Lebanese coffee – strong and sweet Reply

by Saimi Jeong

Mella Hassarratti: open house for neighbours, friends and family

Mella Hassarratti: open house for neighbours, friends and family

When the Hassarratti family moved into a three-bedroom house in Hornsby, they were the only foreigners in the area.

The Lebanese newcomers were called “foreigners” despite having been granted citizenship in 1936, the year they moved in. “Dagos” and “blackfellas” were among their other names.

One day, a boy stood on the edge of the road and chanted at little Mella Hassarratti, “God made niggers, he made them in the night; he made them in a hurry and forgot to paint them white!”

Mella cried and cried.

“What are you crying for, Mella, for goodness sake?” her brother Charlie asked. Mella told her brother about the boy up the road.

“You go out and say, ‘God made white people without thinkin’,  that’s why they’re all stinkin’!” advised Charlie.

Mella, now 82, is amused by the thought. At the time, it had offered a moment’s consolation in years of torment and isolation.

She remembers only five other households in Australia from the Hassarrattis’ village of Bane, in the holy valley of Qadisha in northern Lebanon, and all were driven here by poverty. But arrival brought with it the task of finding employment.

Mella’s father, Louie, went from one odd job to another. “He had a lot of guts to even leave his village to come to an unknown country,” Mella reflects.

On Saturdays, Louie pruned the gardens at Our Lady of the Rosary Catholic School in Waitara, in exchange for free schooling for his seven children.

“We’re not allowed to play with you,” the local kids would say.

“Why aren’t you allowed to play with us?” Mella asked.

They’d say, “Your father carries knives.”

Fast-forward 70 years and Mella, now Mella Antonios, sits by the heater in her Ashfield home, knitting. There’s a knock at the door followed by a cheery “Hello!”

Michael Farry from a house across the road lets himself in, and hands over a bag of caramels. The Farrys moved into the house in 1976, a few years after Mella’s family.

“Michael,” exclaims Mella. “How are you, darling? Let’s all have a sweet!” She laughs, a bright sound that rings out and fills the room with warmth, before she disappears into the kitchen.

Michael says it’s this ability to be immediately intimate with people” and the “talent to make you welcome at all times,” that has kept him coming for visits over the years. Mella shuffles back through the door balancing a tray laden with a large pot of rich, sweet Lebanese coffee, cups and saucers, and a dozen English shortbreads.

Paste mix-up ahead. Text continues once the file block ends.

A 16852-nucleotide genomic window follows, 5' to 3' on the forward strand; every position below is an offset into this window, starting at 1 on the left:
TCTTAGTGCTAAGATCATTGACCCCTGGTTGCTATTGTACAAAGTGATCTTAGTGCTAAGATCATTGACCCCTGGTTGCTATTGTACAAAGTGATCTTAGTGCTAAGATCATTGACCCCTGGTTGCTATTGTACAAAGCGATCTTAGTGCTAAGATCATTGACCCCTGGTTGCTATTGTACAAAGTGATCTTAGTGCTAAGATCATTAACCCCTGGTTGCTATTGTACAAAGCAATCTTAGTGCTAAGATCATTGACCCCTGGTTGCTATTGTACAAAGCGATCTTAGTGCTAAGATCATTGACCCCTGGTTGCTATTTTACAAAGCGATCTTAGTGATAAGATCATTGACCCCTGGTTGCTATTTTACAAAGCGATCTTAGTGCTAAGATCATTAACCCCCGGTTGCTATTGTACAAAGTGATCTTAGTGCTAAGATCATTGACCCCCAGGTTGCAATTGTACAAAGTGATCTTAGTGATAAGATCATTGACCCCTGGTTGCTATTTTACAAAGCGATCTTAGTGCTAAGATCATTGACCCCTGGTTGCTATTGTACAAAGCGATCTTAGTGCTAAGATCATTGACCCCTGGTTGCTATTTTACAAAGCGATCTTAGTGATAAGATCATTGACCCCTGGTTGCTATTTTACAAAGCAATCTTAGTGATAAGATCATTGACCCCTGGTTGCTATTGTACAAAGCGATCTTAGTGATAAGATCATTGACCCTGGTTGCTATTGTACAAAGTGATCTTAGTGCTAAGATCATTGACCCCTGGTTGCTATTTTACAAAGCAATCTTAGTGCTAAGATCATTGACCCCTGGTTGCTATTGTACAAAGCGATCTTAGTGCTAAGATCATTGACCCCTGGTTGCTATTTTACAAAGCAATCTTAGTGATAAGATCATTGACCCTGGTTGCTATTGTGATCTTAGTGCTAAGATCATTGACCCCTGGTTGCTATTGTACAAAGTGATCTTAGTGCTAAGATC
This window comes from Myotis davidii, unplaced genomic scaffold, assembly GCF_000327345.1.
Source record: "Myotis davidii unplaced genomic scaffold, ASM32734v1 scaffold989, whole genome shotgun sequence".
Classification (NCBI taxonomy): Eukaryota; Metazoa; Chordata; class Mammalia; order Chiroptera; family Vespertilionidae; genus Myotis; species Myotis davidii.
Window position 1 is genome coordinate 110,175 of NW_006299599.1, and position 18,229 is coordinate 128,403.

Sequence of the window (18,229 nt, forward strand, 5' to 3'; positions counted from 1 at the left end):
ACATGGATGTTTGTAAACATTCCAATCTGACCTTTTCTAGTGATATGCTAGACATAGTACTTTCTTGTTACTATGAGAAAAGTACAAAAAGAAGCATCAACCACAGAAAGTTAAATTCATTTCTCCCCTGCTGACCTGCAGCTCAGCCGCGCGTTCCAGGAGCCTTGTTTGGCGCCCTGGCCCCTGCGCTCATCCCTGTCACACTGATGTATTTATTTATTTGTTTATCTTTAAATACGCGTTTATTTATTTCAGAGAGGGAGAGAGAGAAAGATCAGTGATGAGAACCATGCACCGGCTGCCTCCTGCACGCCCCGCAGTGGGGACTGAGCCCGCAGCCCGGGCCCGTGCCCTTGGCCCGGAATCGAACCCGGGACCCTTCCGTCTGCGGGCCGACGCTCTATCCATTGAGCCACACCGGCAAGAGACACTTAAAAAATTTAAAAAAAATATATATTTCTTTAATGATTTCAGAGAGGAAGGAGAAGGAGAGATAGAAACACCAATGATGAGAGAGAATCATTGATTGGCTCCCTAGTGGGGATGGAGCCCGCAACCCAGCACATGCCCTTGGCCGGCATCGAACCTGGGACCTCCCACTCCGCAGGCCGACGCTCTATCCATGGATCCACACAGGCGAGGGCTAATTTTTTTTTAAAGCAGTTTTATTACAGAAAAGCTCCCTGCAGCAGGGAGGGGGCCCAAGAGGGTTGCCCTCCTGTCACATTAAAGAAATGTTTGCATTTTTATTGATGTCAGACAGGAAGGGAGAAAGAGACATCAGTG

Neighbours and extended family visit the house on Seaview Street daily. Her daughter, Zita, now 60, calls it “a warm place and an open house, and that’s because of Mum. She’s the heart, really”.

In the past, “there was not necessarily the acceptance of Lebanese people” in Sydney, according to Zita, who was Race Discrimination Commissioner for the Keating Government. She describes her mother as “a wonderful bridge, I think, because people learned that the Lebanese are just like them, and they’re open and social”.

The Van der Sluyses, who had always lived next door, had a son, Stephen, an only child who grew up with the four Antonios kids. Now 63, Stephen regards the close relationships between Mella’s family and the neighbouring families – in light of the “interesting challenges” that come with migrants moving to an all-white suburb – as “quite a success story”.

Mella’s expertise in Lebanese cuisine has become part of the collective consciousness of the community. Neighbours rave about the homemade stuffed meat croquettes known as kibbeh, the Lebanese coffee, the Lebanese sweets and her late husband Jawad’s specialty, hummus.

But Mella, who worked in restaurants for 45 years, has a more cosmopolitan approach to cooking. “Food is food. Meat is meat, chicken is chicken and different countries cook it in different ways. But basically, in my opinion, it is all the same.”

These days, Mella will more often cook “some real peasant food” such as lentils and rice, for herself and whoever else might visit her. “As a matter of fact, I’ve got some now. I meant to give Michael a plate, I forgot!”

Up until last year, the whole family used to gather at the Seaview Street house every Monday night for a feast. This was before Jawad’s ill health and death in April this year.

“We had a bigger, better social life when he was well,” Mella recalls. The Lebanese community from Bane grew steadily larger over the decades, and kept in close contact. But after Jawad got dementia, he and Mella did not go out so much.

Mella remembers a time when Sydney was more noticeably Anglo-Saxon than it is today.

“If you saw a Lebanese in our day, we’d stop them in the street and say,  ‘Hello! You’re Lebanese! I’m Lebanese’,” she says. Now, she says the faces in the street represent many different cultures.

But Mella says that even today, there are still many who assume that a group of Lebanese people must be a gang, and that they all carry knives. She admits that it was harder to deal with as a child “because we were shunned”.

“But as you get older, you don’t get hurt as much. You realised people who were saying these things weren’t nice people.”

“They were the ones that gave us hell, ones who didn’t know us,” Mella says, as she prepares the lentils and rice for her next guest.

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